Co-op Staff Stories is a series of autobiographies of co-op staff at SFU. These stories showcase everything from what staff do here at the university to how they got to where they are now. Our goal is to help you see the varied ways that careers progress and evolve.
My first job after graduating from SFU was working as a receptionist for a security company. My “dream job” was to work as a recruiter in a Human Resources department but after six months of sending out resumes without a bite, I reluctantly accepted the receptionist role because I needed to pay my rent. I didn’t realize at the time it was the single best decision I would make in my career.
The first month was a tough one. The company was going through huge growth and had swelled to nearly 500 employees in under six months. I was a shy 23-year-old with no office experience working with a busy team with little time to train the new person. As the first point of contact for clients and colleagues, I couldn’t remain shy for long. My days were filled with people asking me questions about a company I knew little about. If I was to keep my job, I had to learn everything there was to know about the company and that meant talking to people. By the fourth month, I was starting to look like an efficient, organized and professional employee and I became the go-to person for Ali, the overworked human resources manager.
As the receptionist, I was also the first point of contact for interview candidates who’d sit nervously in the lobby waiting for their time to go in. I knew what it was like to be in that awkward seat and I’d try to engage them in small talk to help them relax and loosen up a bit. At the end of every interview, Ali would ask me what I thought of the candidate and I would give him my honest opinion about whether or not the person was a good fit. I had a good track record for picking the winners and pretty soon I wasn’t just giving my feedback on potential candidates, I was screening resumes, processing employee benefit claims, and participating in nearly every facet of the HR role. One day near the end of my first year, Ali quit. Before he left, he recommended to the company president that I take over as human resources manager. The president was planning on hiring someone with more experience but after Ali explained all that I had been doing in the department, he gave me a shot at the role. I was finally in my “dream job”, but I certainly didn’t get there the way I thought I would.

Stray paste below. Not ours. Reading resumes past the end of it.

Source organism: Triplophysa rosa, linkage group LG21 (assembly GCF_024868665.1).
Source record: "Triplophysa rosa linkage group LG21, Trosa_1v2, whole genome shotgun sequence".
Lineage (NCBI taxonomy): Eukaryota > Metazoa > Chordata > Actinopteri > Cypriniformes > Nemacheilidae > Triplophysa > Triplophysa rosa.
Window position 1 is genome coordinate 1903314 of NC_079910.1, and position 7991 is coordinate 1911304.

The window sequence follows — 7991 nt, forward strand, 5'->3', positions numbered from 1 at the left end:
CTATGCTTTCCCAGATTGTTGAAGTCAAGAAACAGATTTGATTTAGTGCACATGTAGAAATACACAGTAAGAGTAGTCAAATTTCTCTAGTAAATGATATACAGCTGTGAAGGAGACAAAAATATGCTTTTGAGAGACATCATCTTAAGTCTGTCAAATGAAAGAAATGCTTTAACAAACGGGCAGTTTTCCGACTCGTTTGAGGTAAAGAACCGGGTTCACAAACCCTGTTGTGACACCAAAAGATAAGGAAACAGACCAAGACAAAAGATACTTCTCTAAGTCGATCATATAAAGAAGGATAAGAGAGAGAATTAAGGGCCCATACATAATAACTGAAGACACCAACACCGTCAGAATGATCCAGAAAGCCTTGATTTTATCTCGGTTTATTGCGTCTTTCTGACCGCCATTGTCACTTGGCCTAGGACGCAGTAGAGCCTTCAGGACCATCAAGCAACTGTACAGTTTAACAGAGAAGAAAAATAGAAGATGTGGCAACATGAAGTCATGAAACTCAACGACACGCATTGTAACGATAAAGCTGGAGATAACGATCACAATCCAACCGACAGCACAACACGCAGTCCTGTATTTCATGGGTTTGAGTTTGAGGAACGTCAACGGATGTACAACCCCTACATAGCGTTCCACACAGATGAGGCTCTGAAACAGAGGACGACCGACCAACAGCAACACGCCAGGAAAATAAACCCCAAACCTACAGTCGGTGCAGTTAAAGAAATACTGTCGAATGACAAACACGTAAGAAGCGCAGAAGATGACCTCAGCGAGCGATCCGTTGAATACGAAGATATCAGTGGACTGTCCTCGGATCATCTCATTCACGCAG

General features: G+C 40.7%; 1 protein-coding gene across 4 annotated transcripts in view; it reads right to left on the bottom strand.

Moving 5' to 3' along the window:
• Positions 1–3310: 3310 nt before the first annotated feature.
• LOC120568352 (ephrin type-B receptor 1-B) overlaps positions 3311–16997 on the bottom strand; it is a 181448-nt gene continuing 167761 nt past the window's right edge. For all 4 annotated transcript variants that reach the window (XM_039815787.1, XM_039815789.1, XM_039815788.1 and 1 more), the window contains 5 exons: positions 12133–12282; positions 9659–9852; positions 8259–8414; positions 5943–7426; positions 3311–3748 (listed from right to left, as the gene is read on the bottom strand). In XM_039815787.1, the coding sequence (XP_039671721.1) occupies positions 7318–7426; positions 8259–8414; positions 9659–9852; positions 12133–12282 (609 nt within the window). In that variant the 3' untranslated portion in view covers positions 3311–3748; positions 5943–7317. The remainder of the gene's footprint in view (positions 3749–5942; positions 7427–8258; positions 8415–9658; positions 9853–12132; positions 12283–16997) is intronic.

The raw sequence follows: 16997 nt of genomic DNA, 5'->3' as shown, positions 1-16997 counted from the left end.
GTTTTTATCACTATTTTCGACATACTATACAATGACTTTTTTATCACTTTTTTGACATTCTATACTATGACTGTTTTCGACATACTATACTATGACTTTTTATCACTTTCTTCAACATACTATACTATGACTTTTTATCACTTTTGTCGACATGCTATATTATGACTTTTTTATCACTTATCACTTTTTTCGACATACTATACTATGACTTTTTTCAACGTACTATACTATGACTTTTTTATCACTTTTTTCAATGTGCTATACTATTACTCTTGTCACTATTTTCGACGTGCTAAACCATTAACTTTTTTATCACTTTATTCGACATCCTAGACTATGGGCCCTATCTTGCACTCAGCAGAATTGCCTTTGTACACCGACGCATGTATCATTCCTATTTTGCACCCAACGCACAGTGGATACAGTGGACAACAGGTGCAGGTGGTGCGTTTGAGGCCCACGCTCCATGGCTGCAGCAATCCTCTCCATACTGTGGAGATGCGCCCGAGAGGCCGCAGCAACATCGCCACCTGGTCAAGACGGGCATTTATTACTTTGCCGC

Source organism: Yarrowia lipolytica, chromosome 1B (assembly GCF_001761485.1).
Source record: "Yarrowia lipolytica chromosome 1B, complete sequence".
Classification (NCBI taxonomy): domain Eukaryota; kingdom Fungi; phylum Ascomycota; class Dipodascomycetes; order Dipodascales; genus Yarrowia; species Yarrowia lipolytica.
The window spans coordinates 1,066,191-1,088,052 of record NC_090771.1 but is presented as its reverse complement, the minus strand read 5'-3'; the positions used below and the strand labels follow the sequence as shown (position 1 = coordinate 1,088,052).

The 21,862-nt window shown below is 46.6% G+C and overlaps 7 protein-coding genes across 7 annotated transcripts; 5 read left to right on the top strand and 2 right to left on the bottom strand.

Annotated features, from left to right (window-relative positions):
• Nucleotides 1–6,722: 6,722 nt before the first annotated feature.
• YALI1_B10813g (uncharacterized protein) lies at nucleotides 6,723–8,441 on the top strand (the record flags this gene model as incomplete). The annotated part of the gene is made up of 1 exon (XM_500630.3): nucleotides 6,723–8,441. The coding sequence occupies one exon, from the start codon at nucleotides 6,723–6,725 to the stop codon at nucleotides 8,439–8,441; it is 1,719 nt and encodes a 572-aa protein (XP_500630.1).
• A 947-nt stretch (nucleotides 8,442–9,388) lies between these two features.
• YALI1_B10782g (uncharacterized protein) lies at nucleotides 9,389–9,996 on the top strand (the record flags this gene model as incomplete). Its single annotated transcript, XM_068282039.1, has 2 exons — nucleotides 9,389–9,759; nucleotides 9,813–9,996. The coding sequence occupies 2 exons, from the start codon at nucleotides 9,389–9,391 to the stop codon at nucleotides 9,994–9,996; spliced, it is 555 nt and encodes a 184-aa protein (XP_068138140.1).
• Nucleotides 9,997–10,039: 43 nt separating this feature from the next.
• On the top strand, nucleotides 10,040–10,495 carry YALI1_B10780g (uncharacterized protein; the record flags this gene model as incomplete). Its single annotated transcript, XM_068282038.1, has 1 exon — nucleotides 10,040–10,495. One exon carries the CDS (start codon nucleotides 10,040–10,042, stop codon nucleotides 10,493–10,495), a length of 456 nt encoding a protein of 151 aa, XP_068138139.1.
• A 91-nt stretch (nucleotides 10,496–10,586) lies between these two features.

It’s only when I look back over my career do I see this story has all the elements I now encourage my own students to consider when they are thinking about their career progression:
1. Resume + Networking = Opportunity: Yes, a resume got me into this first job, but all jobs after that came through talking to people and networking. What you can do: Get out from behind your desk and talk to people. Say good morning. Eat in the staff lunchroom and ask people about their weekend, or tell them about a great new restaurant you went to. Don’t just talk to those in a similar position as you either – talk to your boss and your bosses’ boss. These innocent conversations not only make the job more fun, but when opportunities come up, you will be top of mind.